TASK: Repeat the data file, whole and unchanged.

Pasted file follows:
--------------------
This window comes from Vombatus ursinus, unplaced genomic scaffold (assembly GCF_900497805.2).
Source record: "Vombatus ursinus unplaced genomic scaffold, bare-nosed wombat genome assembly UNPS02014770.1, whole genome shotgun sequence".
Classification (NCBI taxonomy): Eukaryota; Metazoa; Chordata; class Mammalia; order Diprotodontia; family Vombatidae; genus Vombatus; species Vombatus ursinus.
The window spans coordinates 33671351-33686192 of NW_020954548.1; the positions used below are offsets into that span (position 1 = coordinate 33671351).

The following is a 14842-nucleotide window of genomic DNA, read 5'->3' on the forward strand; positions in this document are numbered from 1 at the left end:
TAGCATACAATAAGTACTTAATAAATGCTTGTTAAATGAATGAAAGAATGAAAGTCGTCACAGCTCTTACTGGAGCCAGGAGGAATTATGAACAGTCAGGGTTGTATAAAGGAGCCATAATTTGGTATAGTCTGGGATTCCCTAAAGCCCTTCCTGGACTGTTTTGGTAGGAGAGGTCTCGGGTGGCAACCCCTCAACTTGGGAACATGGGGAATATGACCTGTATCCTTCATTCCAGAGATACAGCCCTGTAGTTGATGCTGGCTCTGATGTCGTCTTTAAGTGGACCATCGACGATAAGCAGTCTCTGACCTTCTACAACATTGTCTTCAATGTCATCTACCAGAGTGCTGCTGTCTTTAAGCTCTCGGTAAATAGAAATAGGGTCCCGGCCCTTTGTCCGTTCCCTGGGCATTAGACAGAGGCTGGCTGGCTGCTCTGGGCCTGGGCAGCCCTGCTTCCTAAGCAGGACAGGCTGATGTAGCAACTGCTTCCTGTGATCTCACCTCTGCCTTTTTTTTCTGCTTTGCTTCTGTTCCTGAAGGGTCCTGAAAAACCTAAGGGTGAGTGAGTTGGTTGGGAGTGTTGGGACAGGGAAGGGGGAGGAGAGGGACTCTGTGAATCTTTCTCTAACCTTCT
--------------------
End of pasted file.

This window comes from Vombatus ursinus, unplaced genomic scaffold (assembly GCF_900497805.2).
Source record: "Vombatus ursinus unplaced genomic scaffold, bare-nosed wombat genome assembly UNPS02014770.1, whole genome shotgun sequence".
Classification (NCBI taxonomy): Eukaryota; Metazoa; Chordata; class Mammalia; order Diprotodontia; family Vombatidae; genus Vombatus; species Vombatus ursinus.
The window spans coordinates 33671351-33686192 of NW_020954548.1; the positions used below are offsets into that span (position 1 = coordinate 33671351).

The following is a 14842-nucleotide window of genomic DNA, read 5'->3' on the forward strand; positions in this document are numbered from 1 at the left end:
TAGCATACAATAAGTACTTAATAAATGCTTGTTAAATGAATGAAAGAATGAAAGTCGTCACAGCTCTTACTGGAGCCAGGAGGAATTATGAACAGTCAGGGTTGTATAAAGGAGCCATAATTTGGTATAGTCTGGGATTCCCTAAAGCCCTTCCTGGACTGTTTTGGTAGGAGAGGTCTCGGGTGGCAACCCCTCAACTTGGGAACATGGGGAATATGACCTGTATCCTTCATTCCAGAGATACAGCCCTGTAGTTGATGCTGGCTCTGATGTCGTCTTTAAGTGGACCATCGACGATAAGCAGTCTCTGACCTTCTACAACATTGTCTTCAATGTCATCTACCAGAGTGCTGCTGTCTTTAAGCTCTCGGTAAATAGAAATAGGGTCCCGGCCCTTTGTCCGTTCCCTGGGCATTAGACAGAGGCTGGCTGGCTGCTCTGGGCCTGGGCAGCCCTGCTTCCTAAGCAGGACAGGCTGATGTAGCAACTGCTTCCTGTGATCTCACCTCTGCCTTTTTTTTCTGCTTTGCTTCTGTTCCTGAAGGGTCCTGAAAAACCTAAGGGTGAGTGAGTTGGTTGGGAGTGTTGGGACAGGGAAGGGGGAGGAGAGGGACTCTGTGAATCTTTCTCTAACCTTCT